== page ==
The Folly of Pacifism
The Unconstitutionality of the Individual Mandate
“Intellectuals and Society”: A Review
Does the Power to Tax Give Congress Unlimited Power?
Does Congress Have the Power to Regulate Inactivity?
Is the Anger Gone?
Government vs. Community
Social Justice
The Left’s Agenda
More Social Justice
Why We Should (and Should Not) Fight
Rating America’s Wars
The Public-School Swindle
The Evil That Is Done with Good Intentions
Transnationalism and National Defense
Luck-Egalitarianism and Moral Luck
The Left and Its Delusions
In Defense of Wal-Mart
The Destruction of Society in the Name of “Society”
The Folly of Pacifism, Again
An Economist’s Special Pleading: Affirmative Action for the Ugly
September 20, 2001: Hillary Clinton Signals the End of “Unity”
The War on Terror, As It Should Have Been Fought
Obamacare: Neither Necessary nor Proper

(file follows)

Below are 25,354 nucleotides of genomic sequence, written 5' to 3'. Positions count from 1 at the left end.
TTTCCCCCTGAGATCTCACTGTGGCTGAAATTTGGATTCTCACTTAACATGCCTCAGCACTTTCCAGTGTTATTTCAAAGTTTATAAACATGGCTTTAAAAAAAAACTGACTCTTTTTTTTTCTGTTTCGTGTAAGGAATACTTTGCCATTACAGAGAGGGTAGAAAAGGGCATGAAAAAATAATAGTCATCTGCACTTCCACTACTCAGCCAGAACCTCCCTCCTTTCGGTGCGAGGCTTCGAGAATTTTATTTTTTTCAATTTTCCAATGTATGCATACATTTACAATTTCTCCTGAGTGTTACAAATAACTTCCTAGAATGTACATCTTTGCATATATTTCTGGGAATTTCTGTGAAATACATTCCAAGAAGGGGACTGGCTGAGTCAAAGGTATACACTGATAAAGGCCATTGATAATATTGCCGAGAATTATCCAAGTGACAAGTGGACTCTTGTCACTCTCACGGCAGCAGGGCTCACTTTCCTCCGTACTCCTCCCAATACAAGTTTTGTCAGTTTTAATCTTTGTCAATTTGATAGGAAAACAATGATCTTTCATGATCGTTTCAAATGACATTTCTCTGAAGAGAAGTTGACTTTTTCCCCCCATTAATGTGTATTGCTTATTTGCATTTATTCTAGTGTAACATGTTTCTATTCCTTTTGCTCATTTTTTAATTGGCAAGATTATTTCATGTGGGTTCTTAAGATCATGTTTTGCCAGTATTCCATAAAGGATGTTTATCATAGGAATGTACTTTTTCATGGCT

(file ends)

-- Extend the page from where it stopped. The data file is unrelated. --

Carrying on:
The Spoiled Children of Capitalism
Politics, Sophistry, and the Academy
Subsidizing the Enemies of Liberty
Defense as an Investment in Liberty and Prosperity
Our Perfect, Perfect Constitution
Free Will, Crime, and Punishment
Constitutional Confusion
Obamacare, Slopes, Ratchets, and the Death-Spiral of Liberty
Obamacare and Zones of Liberty
Race and Reason: The Achievement Gap — Causes and Implications
Obama’s Big Lie
Liberty and Society
The Eclipse of “Old America”
The Capitalist Paradox Meets the Interest-Group Paradox
Genetic Kinship and Society
America: Past, Present, and Future
Defending Liberty against (Pseudo) Libertarians
Left-Libertarians, Obama, and the Zimmerman Case
“Conversing” about Race
The Fallacy of Human Progress
Fighting Modernity
Political Correctness vs. Civility
IQ, Political Correctness, and America’s Present Condition
AGW: The Death Knell
The Barbarians Within and the State of the Union
Defining Liberty
The World Turned Upside Down
“We the People” and Big Government
Evolution and Race
The Culture War